“Salem deserves a refund of the money taken from her, it’s critical for a woman raising two children with no social or health benefits,” the Kav La’oved activist said. “She was supposed to get 4,000 shekels back several months ago, but how can she get it when someone in the old folks’ home padded his pockets at Salem’s expense? And the state is doing nothing.”
Mizan, a mother of three, also had money deducted from her wages but not deposited in the fund. She worked in a shopping mall in central Israel. When she found her money wasn’t there, she confronted her employer. “He told me I could leave,” she says.
Now she’s at home taking care of her children. “He owes me money for a year’s work,” she says. “It’s not right. I have nine-month-old twins.”
Since she stopped working, the state has reduced the deduction from women’s wages to six percent. But this did not work out in Mizan’s favor. After Kav La’oved approached her employer, he deposited six percent of her pay in her name, instead of the 20 percent he had deducted – keeping 14 percent to himself. Kav La’oved is considering how to start legal proceedings against him.
“They take the money every month. I don’t have enough to feed my girls, but I have to stay in Israel, because I have no choice,” says a 46-year-old asylum seeker from Eritrea who lives in south Tel Aviv with his wife and two daughters. “It’s not safe in Eritrea and I cannot go back there, so it’s better not to have food than dying. Israelis don’t understand that we want to return home, but can’t. Taking our money won’t help, because we have no choice but to stay here.”
Only six employers fined
Although thousands of workers haven’t had all the money due to them deposited in their name, the state has so far fined only six of the 71 employers who have been investigated. Twenty-six cases were closed after the investigation ended with no findings; 31 received an administrative warning and eight employers are still under investigation.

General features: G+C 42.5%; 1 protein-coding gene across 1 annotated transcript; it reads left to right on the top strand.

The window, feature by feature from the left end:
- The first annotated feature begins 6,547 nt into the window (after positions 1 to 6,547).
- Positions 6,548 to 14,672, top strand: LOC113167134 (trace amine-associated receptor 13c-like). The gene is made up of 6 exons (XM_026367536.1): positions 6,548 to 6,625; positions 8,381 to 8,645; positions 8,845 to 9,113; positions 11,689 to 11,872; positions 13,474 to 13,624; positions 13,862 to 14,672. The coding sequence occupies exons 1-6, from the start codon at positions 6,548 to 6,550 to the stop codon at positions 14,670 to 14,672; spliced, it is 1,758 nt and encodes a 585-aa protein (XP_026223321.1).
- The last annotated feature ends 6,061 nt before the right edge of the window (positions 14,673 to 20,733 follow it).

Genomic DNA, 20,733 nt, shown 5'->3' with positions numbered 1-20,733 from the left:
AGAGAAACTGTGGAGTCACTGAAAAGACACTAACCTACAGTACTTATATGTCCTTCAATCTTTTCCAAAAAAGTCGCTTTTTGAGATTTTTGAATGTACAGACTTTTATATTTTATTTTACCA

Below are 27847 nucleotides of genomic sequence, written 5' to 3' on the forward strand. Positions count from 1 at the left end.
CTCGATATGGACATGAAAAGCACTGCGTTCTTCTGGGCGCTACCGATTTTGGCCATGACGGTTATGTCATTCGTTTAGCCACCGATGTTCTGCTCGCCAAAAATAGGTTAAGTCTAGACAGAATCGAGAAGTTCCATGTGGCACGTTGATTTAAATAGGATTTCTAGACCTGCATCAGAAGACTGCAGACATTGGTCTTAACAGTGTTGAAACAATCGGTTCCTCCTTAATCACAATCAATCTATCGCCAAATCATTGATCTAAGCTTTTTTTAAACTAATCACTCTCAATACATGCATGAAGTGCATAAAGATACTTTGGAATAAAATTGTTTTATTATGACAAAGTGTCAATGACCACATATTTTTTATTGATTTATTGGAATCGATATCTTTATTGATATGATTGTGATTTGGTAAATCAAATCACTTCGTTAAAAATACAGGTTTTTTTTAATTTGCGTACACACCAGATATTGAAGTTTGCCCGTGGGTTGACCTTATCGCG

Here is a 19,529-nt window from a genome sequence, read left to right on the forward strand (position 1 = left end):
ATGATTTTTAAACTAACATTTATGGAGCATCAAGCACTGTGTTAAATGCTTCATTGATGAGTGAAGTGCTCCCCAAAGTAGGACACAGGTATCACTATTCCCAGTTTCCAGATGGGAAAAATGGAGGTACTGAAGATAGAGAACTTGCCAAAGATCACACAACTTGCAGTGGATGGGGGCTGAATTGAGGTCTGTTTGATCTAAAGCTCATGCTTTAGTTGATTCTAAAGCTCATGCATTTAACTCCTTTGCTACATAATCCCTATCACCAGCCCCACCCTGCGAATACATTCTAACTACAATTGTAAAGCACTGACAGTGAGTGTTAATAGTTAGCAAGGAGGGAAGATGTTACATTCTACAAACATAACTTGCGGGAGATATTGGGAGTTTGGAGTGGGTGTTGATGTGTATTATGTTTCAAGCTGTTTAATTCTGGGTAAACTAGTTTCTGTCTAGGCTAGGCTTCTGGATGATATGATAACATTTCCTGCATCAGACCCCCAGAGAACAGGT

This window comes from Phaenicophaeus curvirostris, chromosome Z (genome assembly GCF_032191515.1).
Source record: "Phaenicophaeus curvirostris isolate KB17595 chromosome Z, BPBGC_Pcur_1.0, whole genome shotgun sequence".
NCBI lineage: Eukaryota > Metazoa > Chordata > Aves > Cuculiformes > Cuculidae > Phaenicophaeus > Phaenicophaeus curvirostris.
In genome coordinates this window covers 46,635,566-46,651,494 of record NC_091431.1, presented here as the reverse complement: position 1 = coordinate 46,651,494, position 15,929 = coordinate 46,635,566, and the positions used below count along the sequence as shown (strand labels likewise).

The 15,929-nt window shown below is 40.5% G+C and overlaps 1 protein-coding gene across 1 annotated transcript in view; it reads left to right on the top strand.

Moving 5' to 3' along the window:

Kav La’oved activists say dozens of asylum seekers come to their offices monthly with pay slips showing that sums were deducted from their wages but not deposited in the state fund.
In its reply to the High Court of Justice the state wrote “the infiltrators were shown how to follow their deposit online, enabling them to see that the deposit was indeed made, how large the sum was and how much money accumulated in their name so far.”
The state’s figures show that some 40 percent of the asylum seekers whose employers made a partial deposit in their name earn below minimum wage (up to 5,000 shekels a month) before the 20 percent deduction. An additional 5,500 asylum seekers earn between 5,000 and 7,000 shekels a month, but their salaries drop to minimum wage after the deductions.
Last week the U.S. State Department report on human trafficking recommended that Israel revoke the deposit law. The report said the law makes the asylum seekers more prone to fall victim to human trafficking and raises fear that it harms people on the lowest rungs of society.
“Only individual assistance and pressure on the employers has yielded the return of the deducted money,” the Kav La’oved activist said. “This means the state is doing nothing to help the workers, and relies on NGOs to make sure they get their rights. The deposit funds for asylum seekers are not luxury. It’s money for medicine, food and a roof over their heads.”